Affairs of State
For those of us on the left of politics it’s been a week where there is more joy in thinking global rather than focussing on the local.
Interview: Common Ground
Nature Conservation Council director Cate Faehrmann on the fight against global warming and how unions and greens can learn from each other.
Industrial: A Low Act
The Low Paid. The Fair Pay Commission knows who pays them. We can do something about it as they will not.
Unions: The Number of the Least
Forget 666 - 457 is looming as the scariest number for Aussie workers and their families, Jim Marr writes.
Politics: The Smoking Gun
Hayek's henchman, Raplph Harris, goes to free market heaven, writes Evan Jones
Economics: Microcredit, Compulsory Superannuation and Inequality
They are supposed to ensure the wealth of well-being of individuals. Whats wrong with that? asks Neale Towart
Environment: Low Voltage
Nuclear Power and Prime Ministerial pronouncements are seriously short of a few volts, wrties Neal Towart
History: The Art of Social Justice
Tom Martin was a terrific cartoonist and part of a great tradition in labour movement history and culture, swrties Neale Towart.
Review: Work’s Unhealthy Appetite
It pays the bills – usually – but going to work should come with a warning, wrties Jackie Woods.
Culture: A Forgotten Poet
There is little information on the public record about the radical working class poet Ernest Antony, writes Rowan Cahill.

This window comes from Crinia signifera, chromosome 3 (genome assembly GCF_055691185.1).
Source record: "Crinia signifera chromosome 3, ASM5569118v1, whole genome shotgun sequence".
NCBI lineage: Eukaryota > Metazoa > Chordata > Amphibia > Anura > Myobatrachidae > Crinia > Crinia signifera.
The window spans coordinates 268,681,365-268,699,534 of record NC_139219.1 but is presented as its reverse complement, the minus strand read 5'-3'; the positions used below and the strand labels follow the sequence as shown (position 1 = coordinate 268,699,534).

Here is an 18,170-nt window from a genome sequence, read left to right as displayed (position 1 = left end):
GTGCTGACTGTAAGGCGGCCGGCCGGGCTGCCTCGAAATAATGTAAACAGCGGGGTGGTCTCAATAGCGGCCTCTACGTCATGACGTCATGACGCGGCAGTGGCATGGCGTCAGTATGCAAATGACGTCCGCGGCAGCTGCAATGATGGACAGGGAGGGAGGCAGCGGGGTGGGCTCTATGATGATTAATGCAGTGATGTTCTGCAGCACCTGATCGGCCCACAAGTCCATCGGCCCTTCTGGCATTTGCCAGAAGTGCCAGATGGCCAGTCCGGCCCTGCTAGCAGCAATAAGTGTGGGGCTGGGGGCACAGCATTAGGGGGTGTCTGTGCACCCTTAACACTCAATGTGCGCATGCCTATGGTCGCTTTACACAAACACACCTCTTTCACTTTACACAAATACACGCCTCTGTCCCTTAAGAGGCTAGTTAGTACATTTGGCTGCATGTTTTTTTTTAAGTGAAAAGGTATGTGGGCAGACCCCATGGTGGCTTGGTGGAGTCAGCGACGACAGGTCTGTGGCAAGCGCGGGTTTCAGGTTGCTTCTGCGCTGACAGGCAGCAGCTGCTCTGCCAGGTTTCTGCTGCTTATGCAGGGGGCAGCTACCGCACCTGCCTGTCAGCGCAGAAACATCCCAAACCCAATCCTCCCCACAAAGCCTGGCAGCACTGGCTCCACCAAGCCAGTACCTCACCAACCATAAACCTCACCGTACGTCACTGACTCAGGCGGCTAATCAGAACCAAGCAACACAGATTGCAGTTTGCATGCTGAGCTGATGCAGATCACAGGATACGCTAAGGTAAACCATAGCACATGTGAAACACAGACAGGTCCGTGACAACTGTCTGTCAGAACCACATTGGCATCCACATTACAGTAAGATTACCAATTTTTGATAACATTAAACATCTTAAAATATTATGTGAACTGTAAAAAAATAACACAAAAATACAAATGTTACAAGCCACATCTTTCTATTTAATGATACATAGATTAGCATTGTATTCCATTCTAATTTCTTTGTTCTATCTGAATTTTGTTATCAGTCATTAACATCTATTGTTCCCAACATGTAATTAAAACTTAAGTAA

Abrasive Giant Pinged on Sackings
Offshoring Good for CV: Qantas
Records of Convenience
Construction Lives Going Cheap
Suncorp in Dee Why Denial
States Fall to Unions
Bisshop Looking for Converts
Guestworkers Off the Menu
AAPT Hangs Up on Country Jobs
Super Funds Fight Telstra Perks
Taxing Times for Compo Cheat
Robbo Goes Green
John Robertson's speech to the Walk Against Warming
The Westie Wing
Ian West takes a look at a former public institution and its contribution to NSW.
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AAPT Hangs Up on Country Jobs
AAPT has broken its promise on regional jobs, announcing it will slash over 600 jobs from call centres in Queensland and Victoria as it consolidates operations in Sydney.
Bendigo will be worst hit, losing 380 jobs by December next year. Two hundred jobs will be lost from a Gold Coast call centre and a further 60 will be cut from Brisbane.
AAPT's parent company Telecom New Zealand, is itself in the midst of a job-cutting frenzy with 1000 jobs being hacked out its New Zealand operation.
AAPT has operated in Bendigo for five years and has vigorously promoted its support of the Victorian regional town.
Just last year chief executive Jon Stretch committed to telco to staying in Bendigo until 2012; and Bendigo manager Rod Caldow recently stated AAPT was a "true local business".
Community and Public Sector Union official Louise Persse said the Bendigo workers were shocked as they'd recently been assured the centre would remain open.
"They are pretty distressed in these regional locations, it's difficult to get other work. It's a real kick in the guts for these people," she said.
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Issue 332 contents